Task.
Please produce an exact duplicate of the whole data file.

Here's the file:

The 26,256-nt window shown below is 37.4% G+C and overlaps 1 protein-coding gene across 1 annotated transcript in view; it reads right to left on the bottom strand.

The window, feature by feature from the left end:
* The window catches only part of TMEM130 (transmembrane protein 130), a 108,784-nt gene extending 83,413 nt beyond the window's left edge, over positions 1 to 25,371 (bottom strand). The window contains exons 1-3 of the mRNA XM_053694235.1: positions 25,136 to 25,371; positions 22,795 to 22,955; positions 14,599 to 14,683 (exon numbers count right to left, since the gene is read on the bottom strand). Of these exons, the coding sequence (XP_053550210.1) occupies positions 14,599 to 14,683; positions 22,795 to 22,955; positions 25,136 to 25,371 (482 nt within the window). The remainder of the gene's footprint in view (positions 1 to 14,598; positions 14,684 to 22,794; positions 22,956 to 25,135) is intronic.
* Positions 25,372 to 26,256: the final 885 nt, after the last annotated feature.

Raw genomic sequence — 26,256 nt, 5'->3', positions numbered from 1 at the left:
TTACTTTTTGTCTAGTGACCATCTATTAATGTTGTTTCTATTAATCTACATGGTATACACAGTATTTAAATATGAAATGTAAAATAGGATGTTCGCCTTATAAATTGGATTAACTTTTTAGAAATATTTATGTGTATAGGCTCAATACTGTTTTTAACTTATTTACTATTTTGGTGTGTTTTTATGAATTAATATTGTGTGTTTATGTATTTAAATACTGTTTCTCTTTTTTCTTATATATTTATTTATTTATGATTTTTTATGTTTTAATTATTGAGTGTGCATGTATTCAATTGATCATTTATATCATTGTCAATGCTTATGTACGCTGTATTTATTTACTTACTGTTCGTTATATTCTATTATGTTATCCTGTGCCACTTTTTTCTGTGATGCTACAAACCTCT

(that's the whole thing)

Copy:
The 26,256-nt window shown below is 37.4% G+C and overlaps 1 protein-coding gene across 1 annotated transcript in view; it reads right to left on the bottom strand.

The window, feature by feature from the left end:
* The window catches only part of TMEM130 (transmembrane protein 130), a 108,784-nt gene extending 83,413 nt beyond the window's left edge, over positions 1 to 25,371 (bottom strand). The window contains exons 1-3 of the mRNA XM_053694235.1: positions 25,136 to 25,371; positions 22,795 to 22,955; positions 14,599 to 14,683 (exon numbers count right to left, since the gene is read on the bottom strand). Of these exons, the coding sequence (XP_053550210.1) occupies positions 14,599 to 14,683; positions 22,795 to 22,955; positions 25,136 to 25,371 (482 nt within the window). The remainder of the gene's footprint in view (positions 1 to 14,598; positions 14,684 to 22,794; positions 22,956 to 25,135) is intronic.
* Positions 25,372 to 26,256: the final 885 nt, after the last annotated feature.

Raw genomic sequence — 26,256 nt, 5'->3', positions numbered from 1 at the left:
TTACTTTTTGTCTAGTGACCATCTATTAATGTTGTTTCTATTAATCTACATGGTATACACAGTATTTAAATATGAAATGTAAAATAGGATGTTCGCCTTATAAATTGGATTAACTTTTTAGAAATATTTATGTGTATAGGCTCAATACTGTTTTTAACTTATTTACTATTTTGGTGTGTTTTTATGAATTAATATTGTGTGTTTATGTATTTAAATACTGTTTCTCTTTTTTCTTATATATTTATTTATTTATGATTTTTTATGTTTTAATTATTGAGTGTGCATGTATTCAATTGATCATTTATATCATTGTCAATGCTTATGTACGCTGTATTTATTTACTTACTGTTCGTTATATTCTATTATGTTATCCTGTGCCACTTTTTTCTGTGATGCTACAAACCTCT